The 2010 Monkey Awards

Since none of the Angels are going to be taking home any hardware this season, now seems like a perfect time for me to hand out the annual Monkey Awards, celebrating a year of excellence and a deriding a year in disappointment all at the same time.  Let’s get right to it!

Monkey trophy

These aren’t your daddy’s annual blog awards… unless your daddy is a primate.

The Ugly Monkey (Most Disappointing Surprise)Erick Aybar: Erick Aybar the Franchise Cornerstone?  Yeah, not so much.  Care to take that one back, Arte?  Poor Erick was put into a position to lead the Angel offense into the next decade, but wound up steering them off the road and into a raw sewage-filled ditch.  It turns out that Aybar just couldn’t adjust to hitting leadoff and it ended screwing with his head the entire season.  Not only did he fall flat at the plate, he even regressed in the field, falling back into his old habits of losing focus and making repeated mental miscues.  It is really too bad too, Aybar was the one guy who could have given the Halos the speedy, aggressive spark at the top of the batting order to ignite their offense, something they still need rather badly.

The Funky Monkey (Most Pleasant Surprise)Joel Pineiro: I admit it, I totally thought Pineiro was going to be a free agent bust.  It turns out that his sinker worked just as well in the AL as it did in the NL, even without the guidance of Jedi Master Dave Duncan.  While Joel was never really dominant, he was almost always good and helped stabilize the middle of the rotation with his consistent pitching and ability to go deep into games.  If you really think about it, Pineiro had become so integral to the rotation that his late-July injury essentially proved to be the deathblow to the Halos’ fading post-season aspirations.

The Baby Monkey (Rookie of the Year)Peter Bourjos: Yeah, that’s right, I picked the kid who barely hit above .200 instead of the flame-throwing closer of the future.  Jordan Walden may have had all the flash and flair when lighting up the radar gun, but Peter Bourjos was just as flashy in the field, if not more so.  After all, we are talking about a kid good enough defensively to force the great and mighty Torii Hunter over to right field.  Even though Bourjos struggled at the plate, his prowess with the glove was invaluable, not only because it shored up a dreadful Halo defense (especially in the outfield), but because his fine work reminded Angel management that catching the ball is still important and that the team should get back to focusing on the things that once made them so formidable, with excellent glovework being chief amongst them.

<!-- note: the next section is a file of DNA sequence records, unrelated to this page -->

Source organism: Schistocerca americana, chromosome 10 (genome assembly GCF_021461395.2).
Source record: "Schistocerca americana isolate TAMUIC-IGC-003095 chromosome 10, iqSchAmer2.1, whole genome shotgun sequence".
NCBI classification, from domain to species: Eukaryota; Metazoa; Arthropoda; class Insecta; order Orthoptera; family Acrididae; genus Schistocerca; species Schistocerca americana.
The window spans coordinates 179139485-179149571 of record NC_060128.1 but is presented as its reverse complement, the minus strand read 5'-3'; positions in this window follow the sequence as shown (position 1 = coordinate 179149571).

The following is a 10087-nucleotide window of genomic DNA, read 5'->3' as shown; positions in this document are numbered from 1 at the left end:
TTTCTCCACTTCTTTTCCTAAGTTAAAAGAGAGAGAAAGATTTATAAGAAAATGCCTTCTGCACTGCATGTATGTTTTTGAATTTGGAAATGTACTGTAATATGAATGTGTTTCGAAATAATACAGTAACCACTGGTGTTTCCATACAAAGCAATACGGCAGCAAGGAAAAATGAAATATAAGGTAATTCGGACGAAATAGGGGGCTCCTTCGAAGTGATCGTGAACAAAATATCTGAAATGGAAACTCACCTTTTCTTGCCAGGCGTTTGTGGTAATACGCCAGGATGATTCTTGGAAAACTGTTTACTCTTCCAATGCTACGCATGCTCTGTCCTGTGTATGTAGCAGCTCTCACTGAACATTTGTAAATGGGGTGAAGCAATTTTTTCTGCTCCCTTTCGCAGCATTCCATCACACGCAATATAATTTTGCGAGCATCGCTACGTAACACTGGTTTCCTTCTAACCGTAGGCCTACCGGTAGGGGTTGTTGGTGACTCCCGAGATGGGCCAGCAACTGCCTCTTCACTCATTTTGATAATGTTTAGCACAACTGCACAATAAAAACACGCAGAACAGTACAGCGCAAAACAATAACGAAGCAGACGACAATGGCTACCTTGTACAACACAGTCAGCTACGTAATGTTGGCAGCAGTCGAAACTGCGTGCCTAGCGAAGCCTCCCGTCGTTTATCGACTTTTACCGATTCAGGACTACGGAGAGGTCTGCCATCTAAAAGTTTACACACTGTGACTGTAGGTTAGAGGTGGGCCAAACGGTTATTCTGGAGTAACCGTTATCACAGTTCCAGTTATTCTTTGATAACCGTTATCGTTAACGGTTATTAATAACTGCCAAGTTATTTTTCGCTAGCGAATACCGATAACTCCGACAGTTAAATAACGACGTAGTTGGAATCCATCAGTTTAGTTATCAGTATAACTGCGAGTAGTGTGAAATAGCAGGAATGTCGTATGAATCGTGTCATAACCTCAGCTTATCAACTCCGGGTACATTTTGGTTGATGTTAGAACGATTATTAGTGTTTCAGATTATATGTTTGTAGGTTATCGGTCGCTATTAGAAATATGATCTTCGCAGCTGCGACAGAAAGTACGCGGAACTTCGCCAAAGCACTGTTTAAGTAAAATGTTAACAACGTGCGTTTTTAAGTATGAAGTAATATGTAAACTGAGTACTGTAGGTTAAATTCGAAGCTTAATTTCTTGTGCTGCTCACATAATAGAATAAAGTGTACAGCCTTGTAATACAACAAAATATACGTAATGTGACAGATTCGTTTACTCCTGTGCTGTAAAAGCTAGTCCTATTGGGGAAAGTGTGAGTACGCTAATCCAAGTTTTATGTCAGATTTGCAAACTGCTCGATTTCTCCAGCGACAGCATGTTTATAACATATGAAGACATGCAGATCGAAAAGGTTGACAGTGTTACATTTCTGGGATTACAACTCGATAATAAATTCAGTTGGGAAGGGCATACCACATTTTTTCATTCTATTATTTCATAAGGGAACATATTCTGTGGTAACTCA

The New Monkey (Best Newcomer)Dan Haren: I think he was easily the best newcomer for the Halos, though I don’t think he has been as well received by the positional players since they practically refused to score any runs for him.  All joking aside, Haren turned out to be the ace-caliber starter that he was billed to be, more than justifying Tony Reagins’ two-year quest to bring Danny to Anaheim.  The added bonus of Haren is that he replace Joe Saunders, thus saving us from more of his mediocre pitching and all the ridiculous talk about how he actually is good because “he just wins games.”

The Outcast Monkey (Worst Newcomer)Fernando Rodney: I warned you, didn’t I?  I warned you that the Fraudney signing was going to end up being wildly regrettable and Fernando certainly did a fantastic job of making me look like a genius (emphatically so the last two months of the season).  Fraudney was mostly bad as the primary setup man, but he was a living nightmare once he was promoted to closer, pulling off the impossible by making people actually wish that Brian Fuentes was still around.  One could even make a convincing case that the Angels would have finished over .500 if Rodney had been replaced by a replacement level reliever or just demoted to mere middle relief.

Crouching Tiger, Hidden Monkey (Most Underappreciated)Ervin Santana: Can we please give Ervin a little love?  Lost amidst Jered Weaver’s breakout season and the acquisition of Dan Haren was the fact that Ervin Santana actually had a pretty good year.  Gone were the wild swings in consistency, the troubles with the longball and newly present was a better command of the strike zone and more mature approach to the game.  Ervin may not have rivaled his fantastic 2008 season, but he should have at least made everyone forget about his ugly 2009 campaign.